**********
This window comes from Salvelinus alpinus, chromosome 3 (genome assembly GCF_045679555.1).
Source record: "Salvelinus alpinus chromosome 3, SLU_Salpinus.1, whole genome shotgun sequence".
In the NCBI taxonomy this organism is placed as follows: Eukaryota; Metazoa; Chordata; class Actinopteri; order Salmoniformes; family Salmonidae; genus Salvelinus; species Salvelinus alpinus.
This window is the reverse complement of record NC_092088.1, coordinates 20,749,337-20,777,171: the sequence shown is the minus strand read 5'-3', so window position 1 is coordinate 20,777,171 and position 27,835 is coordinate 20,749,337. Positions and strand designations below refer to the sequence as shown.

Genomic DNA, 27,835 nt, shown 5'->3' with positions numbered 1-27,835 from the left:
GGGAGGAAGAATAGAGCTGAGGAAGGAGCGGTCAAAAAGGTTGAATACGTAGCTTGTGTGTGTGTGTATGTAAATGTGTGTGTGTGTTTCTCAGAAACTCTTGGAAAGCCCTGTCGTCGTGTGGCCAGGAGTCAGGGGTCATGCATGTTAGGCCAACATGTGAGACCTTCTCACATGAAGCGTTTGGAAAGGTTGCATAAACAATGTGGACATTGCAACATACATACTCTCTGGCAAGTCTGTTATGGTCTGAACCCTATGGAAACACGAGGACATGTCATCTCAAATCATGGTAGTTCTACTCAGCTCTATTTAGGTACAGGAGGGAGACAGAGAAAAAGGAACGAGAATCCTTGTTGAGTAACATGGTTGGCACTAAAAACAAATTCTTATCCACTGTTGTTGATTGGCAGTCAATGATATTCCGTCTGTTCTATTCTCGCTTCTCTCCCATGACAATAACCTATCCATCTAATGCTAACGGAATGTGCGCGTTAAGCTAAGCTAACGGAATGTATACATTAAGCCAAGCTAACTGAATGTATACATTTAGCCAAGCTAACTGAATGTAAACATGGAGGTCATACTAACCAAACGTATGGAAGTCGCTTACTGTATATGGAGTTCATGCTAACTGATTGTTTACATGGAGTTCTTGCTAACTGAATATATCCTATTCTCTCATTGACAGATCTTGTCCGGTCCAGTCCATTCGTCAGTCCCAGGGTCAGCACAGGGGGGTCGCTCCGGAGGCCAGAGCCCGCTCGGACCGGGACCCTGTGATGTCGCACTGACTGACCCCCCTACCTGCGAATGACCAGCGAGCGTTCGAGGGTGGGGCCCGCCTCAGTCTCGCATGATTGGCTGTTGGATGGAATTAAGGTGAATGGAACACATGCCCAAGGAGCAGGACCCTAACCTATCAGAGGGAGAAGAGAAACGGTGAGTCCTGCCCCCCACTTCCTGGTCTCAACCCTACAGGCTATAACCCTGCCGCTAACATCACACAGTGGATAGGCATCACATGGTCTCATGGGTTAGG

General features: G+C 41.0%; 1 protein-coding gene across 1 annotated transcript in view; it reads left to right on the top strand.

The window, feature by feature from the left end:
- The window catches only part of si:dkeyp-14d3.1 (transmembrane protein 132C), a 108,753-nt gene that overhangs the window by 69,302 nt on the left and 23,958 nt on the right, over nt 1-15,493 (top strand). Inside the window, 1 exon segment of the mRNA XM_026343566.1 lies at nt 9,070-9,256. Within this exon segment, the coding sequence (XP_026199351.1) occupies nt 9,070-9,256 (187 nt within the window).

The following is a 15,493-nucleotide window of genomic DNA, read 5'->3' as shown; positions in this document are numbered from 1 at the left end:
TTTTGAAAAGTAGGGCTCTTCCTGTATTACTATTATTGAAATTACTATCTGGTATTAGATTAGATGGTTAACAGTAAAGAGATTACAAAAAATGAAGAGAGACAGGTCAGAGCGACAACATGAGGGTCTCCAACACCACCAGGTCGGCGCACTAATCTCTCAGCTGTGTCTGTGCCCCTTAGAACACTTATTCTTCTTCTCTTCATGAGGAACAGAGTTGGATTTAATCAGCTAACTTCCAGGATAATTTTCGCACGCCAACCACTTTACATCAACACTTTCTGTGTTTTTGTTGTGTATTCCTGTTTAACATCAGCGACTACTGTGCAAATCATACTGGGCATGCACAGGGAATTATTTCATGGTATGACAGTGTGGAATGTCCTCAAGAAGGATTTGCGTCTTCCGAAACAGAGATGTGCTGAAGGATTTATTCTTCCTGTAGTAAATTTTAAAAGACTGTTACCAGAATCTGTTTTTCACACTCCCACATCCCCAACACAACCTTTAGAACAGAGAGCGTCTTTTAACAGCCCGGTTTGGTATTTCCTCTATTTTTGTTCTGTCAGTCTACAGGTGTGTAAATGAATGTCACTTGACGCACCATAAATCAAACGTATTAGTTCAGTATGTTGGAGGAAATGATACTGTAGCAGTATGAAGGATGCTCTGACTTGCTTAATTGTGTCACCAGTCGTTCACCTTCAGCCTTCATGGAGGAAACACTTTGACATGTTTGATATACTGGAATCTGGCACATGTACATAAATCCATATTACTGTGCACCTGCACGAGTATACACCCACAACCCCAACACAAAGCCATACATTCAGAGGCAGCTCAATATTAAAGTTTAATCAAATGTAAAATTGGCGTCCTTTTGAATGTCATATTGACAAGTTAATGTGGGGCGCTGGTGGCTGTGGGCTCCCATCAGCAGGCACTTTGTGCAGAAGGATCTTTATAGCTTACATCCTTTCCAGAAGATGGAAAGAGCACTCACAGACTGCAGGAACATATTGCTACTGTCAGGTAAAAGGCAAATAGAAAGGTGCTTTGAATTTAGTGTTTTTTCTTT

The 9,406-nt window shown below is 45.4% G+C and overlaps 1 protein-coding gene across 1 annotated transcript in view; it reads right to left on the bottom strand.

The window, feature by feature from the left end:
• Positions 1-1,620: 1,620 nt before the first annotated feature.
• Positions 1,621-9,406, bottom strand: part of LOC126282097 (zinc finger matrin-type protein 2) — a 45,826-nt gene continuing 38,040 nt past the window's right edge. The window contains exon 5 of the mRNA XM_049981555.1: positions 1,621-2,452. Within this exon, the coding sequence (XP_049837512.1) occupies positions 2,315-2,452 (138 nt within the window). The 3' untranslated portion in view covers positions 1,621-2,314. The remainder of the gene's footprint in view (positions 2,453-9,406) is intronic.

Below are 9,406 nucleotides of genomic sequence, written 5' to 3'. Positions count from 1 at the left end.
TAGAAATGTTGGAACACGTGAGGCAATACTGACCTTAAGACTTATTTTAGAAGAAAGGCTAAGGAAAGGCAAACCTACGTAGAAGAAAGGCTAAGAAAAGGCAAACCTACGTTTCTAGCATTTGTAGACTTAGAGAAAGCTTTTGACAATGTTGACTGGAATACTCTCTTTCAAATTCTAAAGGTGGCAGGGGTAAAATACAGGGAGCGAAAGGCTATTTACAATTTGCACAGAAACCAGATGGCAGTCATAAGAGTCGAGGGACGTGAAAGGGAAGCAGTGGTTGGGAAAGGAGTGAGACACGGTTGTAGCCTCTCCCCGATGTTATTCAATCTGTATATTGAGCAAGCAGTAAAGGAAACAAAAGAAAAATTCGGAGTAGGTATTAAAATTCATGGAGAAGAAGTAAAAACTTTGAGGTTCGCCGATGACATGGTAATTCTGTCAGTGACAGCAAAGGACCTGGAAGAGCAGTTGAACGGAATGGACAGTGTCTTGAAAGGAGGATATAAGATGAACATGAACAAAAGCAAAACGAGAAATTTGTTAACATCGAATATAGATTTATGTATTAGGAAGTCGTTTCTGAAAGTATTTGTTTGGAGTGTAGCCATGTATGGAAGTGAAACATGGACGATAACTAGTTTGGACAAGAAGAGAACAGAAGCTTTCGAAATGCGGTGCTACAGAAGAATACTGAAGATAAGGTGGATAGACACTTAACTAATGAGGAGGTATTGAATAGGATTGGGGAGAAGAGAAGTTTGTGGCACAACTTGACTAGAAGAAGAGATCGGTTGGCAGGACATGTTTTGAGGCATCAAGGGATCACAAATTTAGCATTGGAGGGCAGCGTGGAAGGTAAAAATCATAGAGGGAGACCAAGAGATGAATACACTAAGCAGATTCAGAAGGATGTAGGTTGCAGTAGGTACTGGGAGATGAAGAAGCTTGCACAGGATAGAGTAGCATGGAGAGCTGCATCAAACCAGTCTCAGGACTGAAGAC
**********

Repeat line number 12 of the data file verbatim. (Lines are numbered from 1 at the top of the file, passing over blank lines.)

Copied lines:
The 9,406-nt window shown below is 45.4% G+C and overlaps 1 protein-coding gene across 1 annotated transcript in view; it reads right to left on the bottom strand.